Welcome to M.V Hospital for Diabetes, established by late Prof. M.Viswanathan, Doyen of Diabetology in India in 1954 as a general hospital. In 1971 it became a hospital exclusively for Diabetes care. It has, at present,100 beds for the treatment of diabetes and its complications.

Thursday, April 25, 2013

Food for Health - Flaxseed

Flax can be consumed as whole seed, or in the milled or oil form. Flaxseeds are tiny, brownish, flat seeds which are very nutritious and if included in the daily diet, could help to keep lifestyle diseases such as diabetes and heart disease in check. Flax adds flavour, nutrition, and health benefits to a variety of foods and has a mild, nutty taste.

Flaxseedis a good source of the ‘good fat’ Omega-3 fatty acids, Lignans, rich in antioxidants and estrogen content; and Fiber.

Flaxseed is one of the richest sources of the omega-3 fatty acid, ALA (alpha-linolenic acid), a polyunsaturated fat that keeps the heart healthy.

Lignans reduce the activity of cell-damaging free radicals, slow the aging process, and increase overall wellness. Flaxseeds provide up to 700 times more lignans than whole grains or legumes.

Flax is an excellent source of both soluble and insoluble fiber, providing three grams of fiber per tablespoon. One tablespoon of milled flax contains as much dietary fiber as one slice of whole wheat bread, one-half cup cooked brown rice, one-quarter cup cooked oat bran, and one-third cup cooked, chopped broccoli.

Fiber in flax is good for the heart, colon, and digestive health, and can relievethe effects of type 2 diabetes.

For people with Type 2 diabetes, lignans present in flaxseed are known to help control blood sugar levels. The fiber in flax helps trap glucose and fat in the stomach, and slows the release of glucose in the body preventing sugar spikes, and improves both blood sugar and cholesterol levels.

Heart Disease: Antioxidants in flaxseed lower blood pressure and normalize a person’s heartbeat.

They also help to reduce the formation of plaque in the arteries and reduce the hardening of the arteries.

They keep a check on the LDL levels or ‘bad cholesterol’ levels and so  they are beneficial in conditions such as diabetes, obesity and heart disease.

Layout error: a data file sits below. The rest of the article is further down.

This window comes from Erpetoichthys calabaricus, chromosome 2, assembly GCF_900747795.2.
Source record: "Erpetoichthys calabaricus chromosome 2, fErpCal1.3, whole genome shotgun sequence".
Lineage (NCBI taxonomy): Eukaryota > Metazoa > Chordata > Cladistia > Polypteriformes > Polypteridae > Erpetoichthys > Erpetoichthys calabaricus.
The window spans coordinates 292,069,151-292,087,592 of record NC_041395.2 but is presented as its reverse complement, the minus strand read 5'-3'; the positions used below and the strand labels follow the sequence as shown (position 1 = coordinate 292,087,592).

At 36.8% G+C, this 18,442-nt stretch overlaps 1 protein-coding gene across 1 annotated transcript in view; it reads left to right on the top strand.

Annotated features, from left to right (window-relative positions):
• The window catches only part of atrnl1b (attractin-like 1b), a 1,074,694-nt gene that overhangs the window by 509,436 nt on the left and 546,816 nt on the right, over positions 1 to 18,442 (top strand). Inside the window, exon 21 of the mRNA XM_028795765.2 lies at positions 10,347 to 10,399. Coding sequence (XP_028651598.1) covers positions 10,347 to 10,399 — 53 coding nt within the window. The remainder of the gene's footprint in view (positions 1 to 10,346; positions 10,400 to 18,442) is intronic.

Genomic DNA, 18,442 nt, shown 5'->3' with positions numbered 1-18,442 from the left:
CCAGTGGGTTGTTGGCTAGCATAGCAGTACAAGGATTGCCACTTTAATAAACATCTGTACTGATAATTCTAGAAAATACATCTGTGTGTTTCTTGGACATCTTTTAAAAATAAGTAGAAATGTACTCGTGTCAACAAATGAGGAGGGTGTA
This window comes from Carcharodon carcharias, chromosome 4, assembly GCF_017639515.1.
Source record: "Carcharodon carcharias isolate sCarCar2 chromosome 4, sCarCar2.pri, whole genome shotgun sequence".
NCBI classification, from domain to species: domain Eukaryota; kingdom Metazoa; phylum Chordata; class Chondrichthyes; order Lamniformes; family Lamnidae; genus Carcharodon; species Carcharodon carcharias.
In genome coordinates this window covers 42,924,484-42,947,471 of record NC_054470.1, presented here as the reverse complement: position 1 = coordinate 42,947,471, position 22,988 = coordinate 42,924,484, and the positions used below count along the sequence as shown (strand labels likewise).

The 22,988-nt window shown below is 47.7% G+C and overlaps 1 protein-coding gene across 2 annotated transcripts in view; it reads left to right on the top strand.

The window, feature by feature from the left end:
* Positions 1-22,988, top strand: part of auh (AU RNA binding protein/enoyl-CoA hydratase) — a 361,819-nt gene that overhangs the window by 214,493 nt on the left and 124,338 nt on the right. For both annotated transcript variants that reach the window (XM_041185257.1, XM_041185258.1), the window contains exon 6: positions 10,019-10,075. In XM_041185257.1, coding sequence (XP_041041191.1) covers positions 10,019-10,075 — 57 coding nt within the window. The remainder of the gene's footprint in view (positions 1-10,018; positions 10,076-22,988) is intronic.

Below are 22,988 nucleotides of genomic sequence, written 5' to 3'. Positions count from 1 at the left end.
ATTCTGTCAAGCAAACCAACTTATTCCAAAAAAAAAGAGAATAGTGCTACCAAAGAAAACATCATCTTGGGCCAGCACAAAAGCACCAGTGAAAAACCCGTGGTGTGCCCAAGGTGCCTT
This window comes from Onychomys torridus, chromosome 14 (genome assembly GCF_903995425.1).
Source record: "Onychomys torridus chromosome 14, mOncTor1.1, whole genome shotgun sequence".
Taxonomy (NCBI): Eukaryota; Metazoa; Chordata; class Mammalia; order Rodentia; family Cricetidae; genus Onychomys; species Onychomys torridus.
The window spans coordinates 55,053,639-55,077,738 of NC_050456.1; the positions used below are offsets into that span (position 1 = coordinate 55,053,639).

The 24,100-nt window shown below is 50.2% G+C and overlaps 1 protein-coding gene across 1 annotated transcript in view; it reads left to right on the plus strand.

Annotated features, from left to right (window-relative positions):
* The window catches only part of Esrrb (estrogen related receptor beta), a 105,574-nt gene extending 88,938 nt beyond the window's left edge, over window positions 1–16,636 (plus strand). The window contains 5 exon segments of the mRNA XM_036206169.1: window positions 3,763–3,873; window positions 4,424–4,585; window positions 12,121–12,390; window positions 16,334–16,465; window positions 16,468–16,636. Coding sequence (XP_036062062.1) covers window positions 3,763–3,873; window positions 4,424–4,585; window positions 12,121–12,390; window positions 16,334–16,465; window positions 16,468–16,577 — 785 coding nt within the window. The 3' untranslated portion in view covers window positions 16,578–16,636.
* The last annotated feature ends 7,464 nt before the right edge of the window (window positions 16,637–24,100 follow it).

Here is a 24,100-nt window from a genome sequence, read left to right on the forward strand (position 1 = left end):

Tips to include flaxseed in your diet:

Have one tablespoon of ground flaxseed powder every morning on an empty stomach for   maximum benefits.

Or add it to fresh juice.

Or sprinkle one tablespoon of flaxseed powder on any dish you prepare if you want to use it in cooked food but do not put into hot oil, because this can cause taste changes. High heat also reduces the beneficial properties of flaxseed.

Too much of anything is bad, so don’t have more than a tablespoon a day



Tuesday, April 16, 2013

Managing Diabetes in Summer

Mrs. Sheela Paul
Ms. Rohini- Dietitian, MVNES

Summer is here and with the rise in temperature all of us need to take extra precautions to avoid the common heat related conditions that are possible such as heat stroke and de-hydration. For people with diabetes extra precautions also need to be considered as they are also managing an existing condition. They can enjoy all the summer activities with friends and family but they have to be vigilant with prevention and the care they take.

Summer is a great time for bonding with family and friends. We all know how important it is to make healthy food choices. However, healthy eating is not just about maintaining a healthy weight or preventing weight gain. The food we eat affects not only our physical well-being, but also our state of mind. For people with diabetes, summer makes it more difficult to maintain good blood sugar levels with summer fruits, parties, picnics and social gatherings.
During the warm weather, it is especially important to take extra precautions and practice of safe food handling while preparing perishable foods such as meat, poultry, sea food and egg products. Bacteria and other pathogens in food multiply rapidly and cause food borne illnesses. To reduce the risk of food borne illnesses, always wash your hands with warm water and soap for at least 20 seconds before and after handling food. Soap and water is best and when not available, use a hand sanitizer.

Water is vital

Water is important in every aspect of life. Staying properly hydrated is one of the most important ways to regulate your health, so make sure you drink enough water every day. Try to avoid carbonated drinks and fruit juices as these contain high levels of sugar and also do not quench thirst as plain water does.

Foot Care